The very best cop shows become synonymous with their era. They portray society as it was and not always perhaps as it wished to be remembered. They shine a light on crime and corruption and aren’t afraid to point out that these exist at all levels of society. What’s more they stand the test of time. They look like they are from a different era because they are but their messages remain fresh and relevant. Time, rather than dimming their lustre, serves only to enhance their appeal. I thought a lot about that last week as I hurtled over the mid-life cliff and bounded into my fifth decade. I took great comfort that two cop shows which were also born in 1975 show no signs of fading. They are as good today as they were 40 years ago. Last time we looked at how Miami Vice brilliantly captured the city as it was in the 1980s. Today, flushed with birthday cheer, I want to look at two examples from the 1970s. Two of the best cop shows ever made. Each ran for four series, ending in 1979 and each have had film versions or film reboots. They portray life in London and California as it was in the 70s, and they pull no punches. I give you The Sweeney and Starsky and Hutch.
You could be forgiven for thinking that there was little difference between the law and its transgressors in 1970s London. This was thanks to the reputation of the Flying Squad, the branch of the Metropolitan Police charged with solving violent and serious crime. Its officers fought fire with fire and when the 70s dawned full public disclosure of the corruption and violence employed by the Flying Squad led to a flurry of resignations. Some of its officers were entrenched in the very gangs they were supposed to be fighting and the disclosure was uncomfortable to observe. Eventually the branch was cleaned up and management practices cleared away the rot, but not before television had gorged itself on the carcass. In 1975 the Flying Squad was as cockney a representation of the capital as it was possible to have and The Sweeney (Sweeney Todd was rhyming slang for Flying Squad) captured it perfectly. Starring John Thaw as Detective Inspector Jack Regan and Dennis Waterman as Detective Sergeant George Carter the show was an instant hit. Shot on 16mm film it looks great 40 years later but it makes for uncomfortable viewing. Heavy drinking, drink driving, fights, weapons and failed marriages were all par for the course. The first time Regan appears on screen he is late for work, stinking of whisky and looking considerably older than a man of his age should aspire to look. It goes downhill from his opening scene. Officers in The Sweeney lived hard and they broke every rule in the book. Victim, criminal, informant, witness. All got the same treatment. Doors were kicked in, faces were punched and heads had stuff smashed over them. Necks were either throttled or decorated with dirty kipper ties, or often both. Cars were driven fast, and the ashtrays were always full. Corruption and transgression were everywhere. It is quite magnificent and for four years it was the only cop show worth watching. Save perhaps for one.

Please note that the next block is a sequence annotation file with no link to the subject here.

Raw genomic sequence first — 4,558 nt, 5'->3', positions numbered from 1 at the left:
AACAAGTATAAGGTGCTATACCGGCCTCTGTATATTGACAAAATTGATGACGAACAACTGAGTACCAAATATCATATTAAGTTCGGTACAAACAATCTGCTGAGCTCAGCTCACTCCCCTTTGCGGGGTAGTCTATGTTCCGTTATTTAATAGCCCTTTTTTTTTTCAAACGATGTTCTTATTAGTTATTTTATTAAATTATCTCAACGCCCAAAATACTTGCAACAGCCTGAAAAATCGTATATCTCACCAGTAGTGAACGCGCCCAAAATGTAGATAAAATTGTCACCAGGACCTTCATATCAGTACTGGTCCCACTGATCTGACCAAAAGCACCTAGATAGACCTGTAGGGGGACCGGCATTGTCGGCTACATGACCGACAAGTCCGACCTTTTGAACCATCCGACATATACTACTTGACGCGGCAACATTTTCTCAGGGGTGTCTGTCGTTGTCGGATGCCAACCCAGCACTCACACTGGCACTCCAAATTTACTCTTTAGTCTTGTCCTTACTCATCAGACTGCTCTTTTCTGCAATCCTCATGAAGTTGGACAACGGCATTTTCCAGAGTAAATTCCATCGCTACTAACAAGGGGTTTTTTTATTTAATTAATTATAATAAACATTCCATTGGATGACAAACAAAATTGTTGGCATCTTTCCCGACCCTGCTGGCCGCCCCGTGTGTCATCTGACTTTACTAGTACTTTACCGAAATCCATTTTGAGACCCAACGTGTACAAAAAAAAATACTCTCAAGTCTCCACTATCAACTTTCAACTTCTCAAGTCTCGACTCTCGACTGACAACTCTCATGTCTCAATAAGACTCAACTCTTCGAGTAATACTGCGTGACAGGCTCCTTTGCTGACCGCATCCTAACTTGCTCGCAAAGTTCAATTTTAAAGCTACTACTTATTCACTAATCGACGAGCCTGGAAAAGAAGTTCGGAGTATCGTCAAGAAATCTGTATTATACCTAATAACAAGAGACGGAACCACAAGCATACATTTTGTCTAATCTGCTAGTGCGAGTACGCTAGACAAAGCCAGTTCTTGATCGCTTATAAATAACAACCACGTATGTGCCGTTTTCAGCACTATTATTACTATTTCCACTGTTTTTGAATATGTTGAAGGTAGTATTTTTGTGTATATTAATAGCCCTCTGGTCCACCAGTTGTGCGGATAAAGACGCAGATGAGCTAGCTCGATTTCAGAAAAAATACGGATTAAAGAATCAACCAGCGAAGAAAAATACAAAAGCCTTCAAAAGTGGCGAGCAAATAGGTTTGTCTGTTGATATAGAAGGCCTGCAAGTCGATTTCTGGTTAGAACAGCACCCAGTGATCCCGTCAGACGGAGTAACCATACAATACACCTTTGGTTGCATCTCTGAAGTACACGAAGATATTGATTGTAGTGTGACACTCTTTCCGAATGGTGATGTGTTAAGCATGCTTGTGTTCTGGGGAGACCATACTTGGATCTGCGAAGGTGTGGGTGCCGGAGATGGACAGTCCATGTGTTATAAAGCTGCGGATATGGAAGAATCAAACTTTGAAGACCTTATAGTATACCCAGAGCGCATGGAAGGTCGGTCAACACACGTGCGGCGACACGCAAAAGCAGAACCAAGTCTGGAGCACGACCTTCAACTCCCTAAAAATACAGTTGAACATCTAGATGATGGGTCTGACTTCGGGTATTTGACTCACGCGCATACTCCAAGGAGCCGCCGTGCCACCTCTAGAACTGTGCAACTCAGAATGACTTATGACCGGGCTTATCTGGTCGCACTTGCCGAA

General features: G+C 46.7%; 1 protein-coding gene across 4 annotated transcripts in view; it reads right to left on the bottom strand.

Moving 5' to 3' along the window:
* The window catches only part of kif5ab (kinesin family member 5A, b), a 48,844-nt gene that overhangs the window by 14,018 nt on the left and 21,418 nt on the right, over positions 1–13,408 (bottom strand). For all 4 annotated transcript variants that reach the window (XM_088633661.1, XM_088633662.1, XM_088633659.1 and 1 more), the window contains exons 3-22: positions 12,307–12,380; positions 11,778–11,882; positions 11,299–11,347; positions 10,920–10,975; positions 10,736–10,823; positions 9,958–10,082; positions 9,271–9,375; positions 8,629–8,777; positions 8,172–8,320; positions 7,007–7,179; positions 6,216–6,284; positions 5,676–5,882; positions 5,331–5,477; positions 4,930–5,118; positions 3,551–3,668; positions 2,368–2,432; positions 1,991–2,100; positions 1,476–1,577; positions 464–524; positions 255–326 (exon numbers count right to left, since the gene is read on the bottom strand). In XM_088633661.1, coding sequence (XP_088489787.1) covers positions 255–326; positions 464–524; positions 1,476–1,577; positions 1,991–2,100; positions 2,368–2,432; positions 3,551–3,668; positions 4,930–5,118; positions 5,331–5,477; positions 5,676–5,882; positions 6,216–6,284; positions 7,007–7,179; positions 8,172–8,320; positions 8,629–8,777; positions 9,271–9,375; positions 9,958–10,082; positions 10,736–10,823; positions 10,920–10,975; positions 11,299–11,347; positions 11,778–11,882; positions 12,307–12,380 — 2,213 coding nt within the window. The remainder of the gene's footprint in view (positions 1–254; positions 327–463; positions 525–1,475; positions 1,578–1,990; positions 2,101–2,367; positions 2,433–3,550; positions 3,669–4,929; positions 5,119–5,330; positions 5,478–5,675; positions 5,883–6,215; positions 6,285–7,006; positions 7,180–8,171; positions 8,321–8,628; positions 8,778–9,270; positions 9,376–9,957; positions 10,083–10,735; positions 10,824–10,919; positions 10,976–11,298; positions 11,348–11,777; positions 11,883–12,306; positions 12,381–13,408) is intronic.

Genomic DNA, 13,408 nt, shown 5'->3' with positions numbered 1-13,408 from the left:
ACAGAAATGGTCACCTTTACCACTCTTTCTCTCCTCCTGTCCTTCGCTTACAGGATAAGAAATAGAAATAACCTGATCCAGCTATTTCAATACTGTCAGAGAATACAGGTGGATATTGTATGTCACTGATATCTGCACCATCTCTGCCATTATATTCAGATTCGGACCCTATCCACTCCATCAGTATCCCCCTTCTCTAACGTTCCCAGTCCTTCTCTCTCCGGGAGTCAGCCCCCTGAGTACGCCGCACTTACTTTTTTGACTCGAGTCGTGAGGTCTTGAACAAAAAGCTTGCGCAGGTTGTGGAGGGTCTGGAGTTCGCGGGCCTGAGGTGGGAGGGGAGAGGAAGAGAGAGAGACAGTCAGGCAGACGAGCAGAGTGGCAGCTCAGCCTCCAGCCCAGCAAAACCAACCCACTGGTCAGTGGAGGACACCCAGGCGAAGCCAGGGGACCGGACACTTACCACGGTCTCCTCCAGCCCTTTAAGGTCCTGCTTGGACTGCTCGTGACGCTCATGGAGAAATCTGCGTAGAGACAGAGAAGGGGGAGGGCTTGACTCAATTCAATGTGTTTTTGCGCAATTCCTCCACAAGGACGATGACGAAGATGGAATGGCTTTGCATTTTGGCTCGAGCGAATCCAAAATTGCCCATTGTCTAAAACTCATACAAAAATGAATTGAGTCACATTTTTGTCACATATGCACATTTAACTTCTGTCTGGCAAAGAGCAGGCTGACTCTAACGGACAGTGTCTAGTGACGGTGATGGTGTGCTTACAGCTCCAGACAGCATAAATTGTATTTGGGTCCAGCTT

In the 1960s and 70s undercover NYPD cops Lou Telano and John Sepe donned different disguises ranging from women to Hasidic Jews in order to fight crime on the streets of the Big Apple. They also drove around in a badass red sports car and had a weird and wonderful array of informants on which to lean. It was too good a thing for television to miss out on and ABC transported the whole thing to the fictional Bay City, California. They cast Paul Michael Glaser as David Starsky and David Soul as Kenneth ‘Hutch’ Hutchinson and they put them in bright red Ford Gran Torino with a huge white stripe down the side. They dressed them in big chunky knitwear and leather jackets with furry collars. They gave them a cool call sign, Zebra Three, and they had them drive around chasing bad guys, getting shot at and hanging out with gorgeous girls. But there was still something missing. Cue Antonio Fargas. Cue jive talking and cue Huggy Bear. What followed was an explosive balance of smart writing (the pilot is extraordinary), good acting and Californian sunshine. If you take a look from a distance of 40 years it is still easy on the eye but it is also still has the capacity to shock. The violence is often extreme, and bizarrely the whole thing is much camper than I remember. There is also a genuine affection between the two main characters and the sense they really had each others backs. Behind the scenes however it was far from a happy ride and the show eventually died a death when Paul Michael Glaser grew increasingly disillusioned with the whole thing. But for four glorious years it was the epitome of 1970s Southern California and for a wide-eyed generation it was television crack.
As representations of the 1970s the two shows paint very different pictures. The Sweeney is hard and grey. People are bloated, dulled by booze and morally conflicted. In contrast life for Starsky and Hutch is sun-drenched and good looking. But somehow the sun served to emphasise the dark corners in which Huggy Bear gave out information or into which crooks slunk to avoid capture. The glamour of the location did nothing to hide the fact that bad guys were still bad and that the good guys had to fight dirty to catch them. Two different shows, two different cities and two very different ways of life. But essentially two very similar perspectives on 1975.
Both look pretty damn good to me. Maybe life does begin at 40.